So if you’re continually telling people that you’d like to relax more, achieve a better work/life balance, improve your education, plan to set up your own business, spend more time with your family, or generally sort out your life, but you don’t have time, you’re not telling the truth. Those things are lower down your list of priorities than whatever it is that you’re spending all that time on. So be honest with yourself. Admit who’s choosing to spend his or her time that way. And if you still want to do what you claim you want, push something else out of the way and make the time.

If you don’t have time for building the life that you say you want to live, what do you have time for?



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8 Comments:

Stephen H. Lahey said...

Adrian,

Like your excellent book 'Slow Leadership' - each post on this blog seems aimed at helping people to detect and deal with the real issues - instead of tilting at windmills.

Always interesting and refreshing - thanks!

6:19 AM  
marti said...

This post definitely rings true where I work. There are many of my colleagues who insist that they have no time for development, no time for training, no time for working out, no time for anything but fixing immediate problems. Yet there is time for surfing the web to look at new motorcycles, there is time to have long lunch breaks...the list goes on. I know I don't always have enough time for getting others' "priority" tasks complete. This is because my priorities are more important to me :-) And that's how it should be IMHO.

10:18 AM  
Carmine Coyote said...

Thanks for your kind comment, Stephen. I'm glad that you find what I write useful.

Keep reading, my friend.

4:12 PM  
Carmine Coyote said...

Thanks to you too, Marti.

Sounds to me like you have a very sensible attitude to life.

Keep reading, my friend.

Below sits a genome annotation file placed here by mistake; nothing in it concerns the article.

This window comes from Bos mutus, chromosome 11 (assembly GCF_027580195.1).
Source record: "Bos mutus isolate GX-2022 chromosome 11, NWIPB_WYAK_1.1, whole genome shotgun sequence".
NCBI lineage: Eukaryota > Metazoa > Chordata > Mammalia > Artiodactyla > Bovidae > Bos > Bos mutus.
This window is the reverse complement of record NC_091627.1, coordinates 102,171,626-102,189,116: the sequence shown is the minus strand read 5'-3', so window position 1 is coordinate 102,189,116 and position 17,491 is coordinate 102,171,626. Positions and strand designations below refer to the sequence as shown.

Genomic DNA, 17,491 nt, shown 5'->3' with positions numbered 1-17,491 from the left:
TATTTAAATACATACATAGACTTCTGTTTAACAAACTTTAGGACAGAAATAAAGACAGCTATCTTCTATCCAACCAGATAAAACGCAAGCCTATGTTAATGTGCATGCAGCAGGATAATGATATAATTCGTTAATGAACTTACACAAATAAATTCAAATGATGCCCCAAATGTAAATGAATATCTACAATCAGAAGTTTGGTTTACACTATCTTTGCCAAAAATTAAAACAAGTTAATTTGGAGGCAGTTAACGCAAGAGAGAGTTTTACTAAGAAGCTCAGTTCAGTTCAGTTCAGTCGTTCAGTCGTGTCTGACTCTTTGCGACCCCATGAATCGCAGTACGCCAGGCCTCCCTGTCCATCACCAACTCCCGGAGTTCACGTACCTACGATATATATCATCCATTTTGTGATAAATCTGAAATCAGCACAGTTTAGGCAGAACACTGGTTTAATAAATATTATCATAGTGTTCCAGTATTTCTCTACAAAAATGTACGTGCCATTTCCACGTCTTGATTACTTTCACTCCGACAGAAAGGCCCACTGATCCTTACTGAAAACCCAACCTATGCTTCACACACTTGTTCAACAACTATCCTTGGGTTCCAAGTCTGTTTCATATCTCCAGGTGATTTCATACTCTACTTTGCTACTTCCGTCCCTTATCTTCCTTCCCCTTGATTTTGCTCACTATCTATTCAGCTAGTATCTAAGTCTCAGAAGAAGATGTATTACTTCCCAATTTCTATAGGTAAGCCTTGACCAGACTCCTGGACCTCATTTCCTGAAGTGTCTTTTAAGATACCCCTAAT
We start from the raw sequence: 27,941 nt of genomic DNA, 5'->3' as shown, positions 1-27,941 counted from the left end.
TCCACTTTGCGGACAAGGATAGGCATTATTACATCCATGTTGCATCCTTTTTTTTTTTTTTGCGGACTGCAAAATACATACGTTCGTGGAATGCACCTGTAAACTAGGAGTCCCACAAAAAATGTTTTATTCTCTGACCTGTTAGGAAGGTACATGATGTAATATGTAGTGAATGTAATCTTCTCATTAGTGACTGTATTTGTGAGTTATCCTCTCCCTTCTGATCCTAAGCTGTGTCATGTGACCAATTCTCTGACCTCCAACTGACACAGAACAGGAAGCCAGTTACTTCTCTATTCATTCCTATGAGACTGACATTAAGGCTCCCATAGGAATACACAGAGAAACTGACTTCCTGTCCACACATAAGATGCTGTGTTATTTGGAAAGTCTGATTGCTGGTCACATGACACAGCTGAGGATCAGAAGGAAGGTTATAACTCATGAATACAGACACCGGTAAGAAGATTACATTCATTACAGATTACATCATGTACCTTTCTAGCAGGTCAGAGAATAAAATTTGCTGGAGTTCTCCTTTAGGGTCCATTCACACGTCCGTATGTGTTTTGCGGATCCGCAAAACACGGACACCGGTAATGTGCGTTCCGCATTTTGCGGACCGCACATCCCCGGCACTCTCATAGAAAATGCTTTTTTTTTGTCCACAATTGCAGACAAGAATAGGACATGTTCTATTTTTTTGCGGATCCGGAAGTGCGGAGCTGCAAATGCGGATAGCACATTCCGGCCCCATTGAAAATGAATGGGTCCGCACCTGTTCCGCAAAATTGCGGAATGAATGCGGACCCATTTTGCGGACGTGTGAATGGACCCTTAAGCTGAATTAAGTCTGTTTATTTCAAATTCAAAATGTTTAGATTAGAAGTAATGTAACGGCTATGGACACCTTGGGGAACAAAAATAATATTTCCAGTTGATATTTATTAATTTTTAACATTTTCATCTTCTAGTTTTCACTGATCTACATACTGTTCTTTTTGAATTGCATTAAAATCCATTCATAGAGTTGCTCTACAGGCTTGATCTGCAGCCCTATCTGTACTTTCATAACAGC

4:14 PM  
Craig said...

That is so true. How much balance do you have in your life if all of your focus is on work (or anything else for that matter).

Everybody has enough time, it is just a matter of understanding what is important to you, and to focus your energy on those things.

For example, I have friends who wish that they could play the guitar, but they "don't have the time". Yes they do, it is just not enough of a prioroty for them.

Craig

4:32 AM  
Carmine Coyote said...

Thanks, Craig.

I'm glad you liked the post.

Keep reading, my friend.

7:58 AM  
Church of Jacin said...

After reading Think And Grow Rich, I realized that everyone gets exactly what they want (just like the Law of Attraction claims.) Sure, someone may claim that they want to build an online business but, if that person quits after their first few attempts don't produce results, they didn't really want it. It's the person who is absolutely committed to their desire, the person who does not let failure into their mindset, that achieves their desires. In the same way, the person who says family is important but spends every hour of the day at work -- they are getting exactly what they desire. They're using excuses to try to appease others or they are lying to themselves.

8:39 PM  
Carmine Coyote said...

Thanks for your comment, Church of Jacin.

Do people get exactly what they want? I think I prefer this statement (I forget exactly where I read it):

"80 percent of the problems in your life come from wanting what you don't have. The other 20 percent come from getting it."

Keep reading, my friend.

9:55 PM